Tag Archive | haiku

October 2021

fallen leaves
the crunch of footsteps
clear blue sky

reflecting the rain
changeable skywind spatters
colors patterned light

full moon of autumn appears
leaves too soon amidst hopes of endless harvest
fragments linger, gold glittering

stars remember every invisible map
imprinted on the approaching dark
paradigm

earth saturated with bonfires and bones

Two haiku and a sevenling for October and Colleen’s Tanka Tuesday theme, suggested by Franci Hoffman, the harvest moon. The photos are of September’s full moon traveling across the southern sky outside my window. In the first one, it’s half reflected on the window pane.

The artwork is the first page, front and back, of a handmade paper journal I bought on Etsy. I bought three, one each for myself and my sisters-in-law, as we all have great intentions to do art journals–and hopefully this will get us going. I painted the page, and stitched over the front with a technique I’ve been wanting to try. Since the color bled through the paper, I did a small autumn grid on the back.

Happy October!

July 2021 with blue door

let yourself be
enchanted with each moment
as it appears

July makes me long for the ocean, so my grid is composed of ocean doors. But I also found a blue house door into the garden level of a brownstone that makes me think its owners are reminding themselves too every day of the sea.

You can join Thursday Doors here.

green park red doors

There is nothing else than now. There is neither yesterday, certainly, nor is there any tomorrow. How old must you be before you know that?
Ernest Hemingway (For Whom the Bell Tolls,1940)

cocooned in green light
I am nowhere but right here
dappled by these trees

Central Park right now is green, green, green.

Jade at dVerse asked us to choose one of the Hemingway quotes she provided and write a poem in response. I shortened the quote for my short response.

And because it’s Thursday, I’m including some firehouse doors from new and old neighborhoods. Firefighters are very much aware of the nowness of life.

Although I think you could make the case for doors in the Central Park photos as well…

Your can add your own doors and see many others at Thursday Doors.

Memorial Day 2021

time passes
dust and bones haunting
echoed air

For Frank Tassone’s #Haikai Challenge #193, and in memory of all those who fought and died in all of the world’s many wars. May we one day have no need to ask anyone for such a sacrifice.

Poem up at Pure Haiku

summer forest 4 x 6 text

My haiku written for the Unfurling series, based on a painting by Elisa Ang, is featured today at Pure Haiku. I thought it paired nicely with this haiga from 2017.

My thanks to Freya Pickard for including me in this series.

Eagle Owl (draw a bird day)

spread your wings
carry the night in
silent flight

The eagle owl is both one of the largest and longest-lived owls. With wing spans up to 6 feet, it has no natural predators, although it is sometimes mobbed by crows. The leading causes of death– electrocution, hunting, and poisoning–are man-made.

Nesting on cliffs or rocky outcrops, it has a wide distribution throughout Europe and Asia. I love its binomial name–Bubo Bubo.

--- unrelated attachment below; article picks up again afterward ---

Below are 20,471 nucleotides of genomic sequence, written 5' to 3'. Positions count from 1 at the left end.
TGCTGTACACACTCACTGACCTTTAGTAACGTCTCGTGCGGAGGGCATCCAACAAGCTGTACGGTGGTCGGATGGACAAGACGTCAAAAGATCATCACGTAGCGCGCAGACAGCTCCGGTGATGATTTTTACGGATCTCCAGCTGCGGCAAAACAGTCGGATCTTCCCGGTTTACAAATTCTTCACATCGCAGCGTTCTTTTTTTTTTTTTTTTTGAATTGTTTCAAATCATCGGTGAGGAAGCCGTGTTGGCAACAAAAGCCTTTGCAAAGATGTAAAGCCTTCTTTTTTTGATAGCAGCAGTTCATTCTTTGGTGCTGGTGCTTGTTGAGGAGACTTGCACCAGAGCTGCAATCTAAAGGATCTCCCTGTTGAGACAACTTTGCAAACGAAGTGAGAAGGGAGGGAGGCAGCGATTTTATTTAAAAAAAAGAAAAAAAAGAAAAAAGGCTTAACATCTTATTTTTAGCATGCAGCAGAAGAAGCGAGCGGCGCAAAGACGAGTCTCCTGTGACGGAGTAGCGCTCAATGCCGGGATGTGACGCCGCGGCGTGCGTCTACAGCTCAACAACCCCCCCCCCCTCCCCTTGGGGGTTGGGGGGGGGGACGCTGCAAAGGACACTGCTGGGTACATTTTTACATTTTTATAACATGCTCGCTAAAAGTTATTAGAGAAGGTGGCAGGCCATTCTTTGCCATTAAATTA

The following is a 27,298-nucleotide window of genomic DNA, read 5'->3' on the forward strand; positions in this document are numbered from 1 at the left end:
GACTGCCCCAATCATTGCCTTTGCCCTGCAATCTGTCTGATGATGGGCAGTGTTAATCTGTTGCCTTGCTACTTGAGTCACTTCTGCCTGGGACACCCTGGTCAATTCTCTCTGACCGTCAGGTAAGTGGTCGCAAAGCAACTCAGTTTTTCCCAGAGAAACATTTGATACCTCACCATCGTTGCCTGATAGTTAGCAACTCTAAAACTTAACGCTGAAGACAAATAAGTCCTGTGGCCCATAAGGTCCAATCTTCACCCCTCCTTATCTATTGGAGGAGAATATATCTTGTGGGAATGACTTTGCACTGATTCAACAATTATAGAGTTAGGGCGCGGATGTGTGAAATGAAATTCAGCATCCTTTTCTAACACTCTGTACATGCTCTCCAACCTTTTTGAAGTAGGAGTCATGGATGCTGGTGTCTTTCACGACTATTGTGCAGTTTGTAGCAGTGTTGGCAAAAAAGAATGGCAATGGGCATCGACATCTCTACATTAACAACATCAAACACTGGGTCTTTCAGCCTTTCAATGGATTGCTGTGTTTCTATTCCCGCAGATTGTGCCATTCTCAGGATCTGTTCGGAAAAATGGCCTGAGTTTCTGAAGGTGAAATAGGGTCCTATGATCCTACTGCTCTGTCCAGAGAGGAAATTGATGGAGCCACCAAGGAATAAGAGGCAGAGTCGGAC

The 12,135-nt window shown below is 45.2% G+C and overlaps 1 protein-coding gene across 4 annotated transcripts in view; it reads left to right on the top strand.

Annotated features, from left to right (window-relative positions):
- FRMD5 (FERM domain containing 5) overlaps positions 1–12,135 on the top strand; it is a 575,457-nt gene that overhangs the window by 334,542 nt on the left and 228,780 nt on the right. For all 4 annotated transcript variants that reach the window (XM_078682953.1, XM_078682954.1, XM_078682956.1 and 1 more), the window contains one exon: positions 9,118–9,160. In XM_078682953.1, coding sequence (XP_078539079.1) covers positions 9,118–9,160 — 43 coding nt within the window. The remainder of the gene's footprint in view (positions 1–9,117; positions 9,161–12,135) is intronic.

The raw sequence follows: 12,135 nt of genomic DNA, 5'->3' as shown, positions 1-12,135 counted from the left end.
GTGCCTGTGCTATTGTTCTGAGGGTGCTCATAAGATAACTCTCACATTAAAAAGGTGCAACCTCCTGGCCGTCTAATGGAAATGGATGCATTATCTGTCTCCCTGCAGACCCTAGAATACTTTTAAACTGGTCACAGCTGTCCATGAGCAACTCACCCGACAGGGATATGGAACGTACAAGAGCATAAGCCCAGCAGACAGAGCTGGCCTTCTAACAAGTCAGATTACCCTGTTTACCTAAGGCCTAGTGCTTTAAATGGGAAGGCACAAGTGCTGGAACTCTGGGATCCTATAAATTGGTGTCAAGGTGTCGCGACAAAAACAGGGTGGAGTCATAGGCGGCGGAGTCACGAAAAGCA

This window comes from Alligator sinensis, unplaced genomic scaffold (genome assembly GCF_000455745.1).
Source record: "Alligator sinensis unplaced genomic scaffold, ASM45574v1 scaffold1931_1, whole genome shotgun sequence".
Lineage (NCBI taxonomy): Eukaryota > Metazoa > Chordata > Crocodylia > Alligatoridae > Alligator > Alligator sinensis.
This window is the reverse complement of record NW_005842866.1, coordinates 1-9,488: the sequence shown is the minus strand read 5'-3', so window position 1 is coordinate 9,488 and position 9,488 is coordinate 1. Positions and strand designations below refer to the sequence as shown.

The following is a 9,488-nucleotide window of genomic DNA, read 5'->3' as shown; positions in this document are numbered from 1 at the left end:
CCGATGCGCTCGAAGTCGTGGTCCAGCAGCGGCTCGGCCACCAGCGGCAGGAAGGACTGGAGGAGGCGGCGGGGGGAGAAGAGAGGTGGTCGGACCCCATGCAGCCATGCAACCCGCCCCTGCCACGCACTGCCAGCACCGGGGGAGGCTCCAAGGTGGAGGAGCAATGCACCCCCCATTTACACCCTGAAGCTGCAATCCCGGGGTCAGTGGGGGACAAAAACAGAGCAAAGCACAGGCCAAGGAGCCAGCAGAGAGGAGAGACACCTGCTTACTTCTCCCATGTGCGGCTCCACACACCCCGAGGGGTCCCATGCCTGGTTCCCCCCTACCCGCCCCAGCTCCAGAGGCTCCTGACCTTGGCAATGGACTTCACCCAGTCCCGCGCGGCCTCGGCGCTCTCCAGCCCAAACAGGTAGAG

Eagle owls are solitary, territorial, and nocturnal. They can more often be heard, having a large number of vocalizations, than seen.

For Colleen’s #TankaTuesday, poet’s choice.

April 2021 (Renewal)

#6 water lilies s

the seed waits, dreaming–
colors pulse in liquid sound
spirit overflows

This is a reprisal of my April 2015 grid with a new poem for Colleen’s #TankaTuesday, haiku/senryu. The collage and original haiku were inspired by Monet’s waterlilies.

I’m going to continue my monthly grid and draw-a-bird day here, while I will be posting for NaPoWriMo on kblog.

water lilies: green
creeping, imperceptible,
suddenly present

Green Jay (Draw a Bird Day)

clever, curious–
your flashy loud mimicry
a family trait

Continuing my explorations of the Corvid family, I decided to collage and draw a green jay this month. Residents of the Texas borderlands, they are also found in Central and South America. Like all corvids, they are intelligent, adaptable, brash, and have a large variety of vocalizations, including imitating the calls of hawks to drive away food competitors. They also use sticks as tools to pry bark up to get to the insects underneath.

Green jays live and forage communally, in family groups. The populations are currently stable, although habitat destruction is a concern, particularly in Mexico, and around the proposed border wall to be built through the Santa Ana National Wildlife Refuge.

March 2021

what dream is this?  circling
spiralling into form
slipstreamed fertile reborn
continuous

Colleen’s Tanka Tuesday theme is dreams, so I’ve written a variety of dream poems for March, a dreamy month I think. I’ve interspersed some of my previous March grids.

March 19 grid 2s

in March I
ruminate return
remember
rains that be
come sun-dappled spring—shining,
blooming with birdwings

march 2018 grid s

dreams become
part of the landscape
filling in

march-17-grid-s2

colors
begin to dance
with waves of light, singing
sun into roots, filling
my nights with dreams
of dawn

Poetic forms are, in order, abhanga, shadorma, haiku, badger’s hexastitch.

Year of the Metal Ox

holding pattern—keep
at it, follow through, rebuild,
preserve—demand truth

Happy Chinese New Year!

You can see previous Chinese New Year posts (I missed last year as I was moving) here, here, here, here, and here.